As per NWorld report, the killing of Bismillah Jan Acadi and his son Sadiqullah, 6, by Australian Special Air Service Regiment (SAS) soldiers in 2013 was originally exposed by the Australian Broadcasting Corporation (ABC) two years ago in their “Afghan Files” report, which has become the subject of a controversial Australian police investigation.
The report said the farmer and his son were sleeping in their village of Ala Balogh on the fringes of Tarin Kot, Uruzgan, when the raid began.
The soldiers were cleared by a military investigation, after the SAS trooper who shot the father and son told the inquiry Bismillah pointed a gun at him.
In June this year, shortly after the government was re-elected, the Australian Federal Police raided the Sydney headquarters of the ABC and seized documents related to the Afghan Files, acting on a warrant against reporter Dan Oakes, producer Sam Clark, and director of news Gaven Morris.
Now more than 90 files from Afghanistan’s Independent Human Rights Commission (AIHRC) have been acquired by the ABC, including one report that contradicts the soldier’s version of the killing of Bismillah and Sadiqullah.
The AIHRC report states the target of the Australian-Afghan army raid was Taliban commander, Mula Sardar, who was captured and detained for six months.
The file states that “foreign soldiers climbed onto the roof of Mula Sardar’s neighbour’s house. Some soldiers entered the house, at this point one of the foreign soldiers shot and killed both Bismillah Jan… and his six-years-old son Sadiqullah while asleep under a blanket on the veranda”.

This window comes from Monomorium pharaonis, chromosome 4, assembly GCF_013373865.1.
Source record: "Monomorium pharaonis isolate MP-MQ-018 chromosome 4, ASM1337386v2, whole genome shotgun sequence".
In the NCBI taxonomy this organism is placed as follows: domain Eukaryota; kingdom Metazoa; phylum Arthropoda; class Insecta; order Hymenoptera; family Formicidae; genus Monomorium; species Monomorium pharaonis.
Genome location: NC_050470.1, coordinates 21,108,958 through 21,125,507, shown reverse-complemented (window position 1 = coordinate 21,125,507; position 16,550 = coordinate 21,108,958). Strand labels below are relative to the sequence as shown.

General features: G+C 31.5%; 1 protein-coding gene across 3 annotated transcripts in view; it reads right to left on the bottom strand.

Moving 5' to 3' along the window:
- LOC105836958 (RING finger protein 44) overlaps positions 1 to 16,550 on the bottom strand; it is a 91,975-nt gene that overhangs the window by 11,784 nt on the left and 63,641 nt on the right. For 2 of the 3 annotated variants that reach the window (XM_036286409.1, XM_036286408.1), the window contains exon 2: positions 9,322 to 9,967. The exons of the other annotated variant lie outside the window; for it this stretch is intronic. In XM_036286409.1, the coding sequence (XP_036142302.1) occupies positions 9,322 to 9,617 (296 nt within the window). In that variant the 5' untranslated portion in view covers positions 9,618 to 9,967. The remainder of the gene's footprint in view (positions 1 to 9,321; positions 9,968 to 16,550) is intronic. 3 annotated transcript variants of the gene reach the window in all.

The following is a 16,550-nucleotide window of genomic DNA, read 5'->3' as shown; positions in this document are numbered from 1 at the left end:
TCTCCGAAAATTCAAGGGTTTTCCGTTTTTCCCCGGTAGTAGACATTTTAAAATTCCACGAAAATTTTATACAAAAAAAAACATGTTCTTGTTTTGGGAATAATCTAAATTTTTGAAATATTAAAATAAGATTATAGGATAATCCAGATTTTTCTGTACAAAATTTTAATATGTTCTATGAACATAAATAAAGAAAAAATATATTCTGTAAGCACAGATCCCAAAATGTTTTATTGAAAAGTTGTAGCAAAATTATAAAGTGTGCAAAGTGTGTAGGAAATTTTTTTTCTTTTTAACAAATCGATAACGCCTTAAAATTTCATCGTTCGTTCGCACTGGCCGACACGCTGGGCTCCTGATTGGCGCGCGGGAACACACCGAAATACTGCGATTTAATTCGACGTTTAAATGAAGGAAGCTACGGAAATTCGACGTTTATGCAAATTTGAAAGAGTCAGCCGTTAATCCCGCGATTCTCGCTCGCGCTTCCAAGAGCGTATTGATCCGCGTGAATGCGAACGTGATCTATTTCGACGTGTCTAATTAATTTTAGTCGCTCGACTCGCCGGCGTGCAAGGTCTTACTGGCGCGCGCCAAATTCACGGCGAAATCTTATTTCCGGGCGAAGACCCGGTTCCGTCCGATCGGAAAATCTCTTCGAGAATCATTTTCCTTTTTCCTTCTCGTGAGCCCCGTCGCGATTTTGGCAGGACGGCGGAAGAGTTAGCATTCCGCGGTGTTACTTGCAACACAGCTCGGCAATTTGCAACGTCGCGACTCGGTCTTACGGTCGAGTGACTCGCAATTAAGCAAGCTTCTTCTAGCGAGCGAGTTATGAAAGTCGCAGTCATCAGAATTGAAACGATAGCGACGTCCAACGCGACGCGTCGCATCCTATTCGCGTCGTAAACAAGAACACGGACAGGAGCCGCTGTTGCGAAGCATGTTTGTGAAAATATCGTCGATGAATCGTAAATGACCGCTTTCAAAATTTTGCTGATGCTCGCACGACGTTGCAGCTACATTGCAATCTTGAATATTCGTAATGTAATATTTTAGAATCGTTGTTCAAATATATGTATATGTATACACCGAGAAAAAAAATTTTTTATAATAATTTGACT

Bismillah’s cousin and neighbour, Mohammad Masoom, told the AIHRC the pair were asleep.
A spokesperson for the Australian Defence Department told The National that the Inspector-General of the Australian Defence Force is conducting “an independent inquiry to determine whether there is any substance to allegations and rumours relating to possible breaches of the Law of Armed Conflict by members of the Australian Defence Force in Afghanistan over the period 2005 to 2016”.
“It is not appropriate for Defence to comment further,” they said.
One of Bismillah’s sons, Esmat Khan, told the ABC: “As soon as they came, they shot them. They didn’t ask him anything… His body was riddled with shots like a colander.”
The head of the AIHRC, Shaharzad Akbar, told the ABC that Bismillah “was not in any way attacking the Australian forces… He was not a threat. He was a civilian”.
Senator Richard Di Natale, leader of the Australian Greens political party, told The National the allegations were “shocking and deeply disturbing”, and criticised the government for taking action against the journalists who exposed the killings.
“Allegations that Australian SAS soldiers killed innocent civilians as they slept in their own home and attempted to cover up these killings are shocking and deeply disturbing,” he said.
“Our Government should be devoting more of its energy to uncovering the truth of this terrible incident and less raiding news agencies like the ABC for reporting on them.”
A spokesperson for the main opposition party told The National the reports are “obviously concerning”.
“Labor understands the Inspector General of the Australian Defence Force is investigating several incidents in Afghanistan including this one. It is important that the IGADF investigation is allowed to run its course and it would be inappropriate to comment at this time,” they said.
Wednesday 16 October 2019 23:20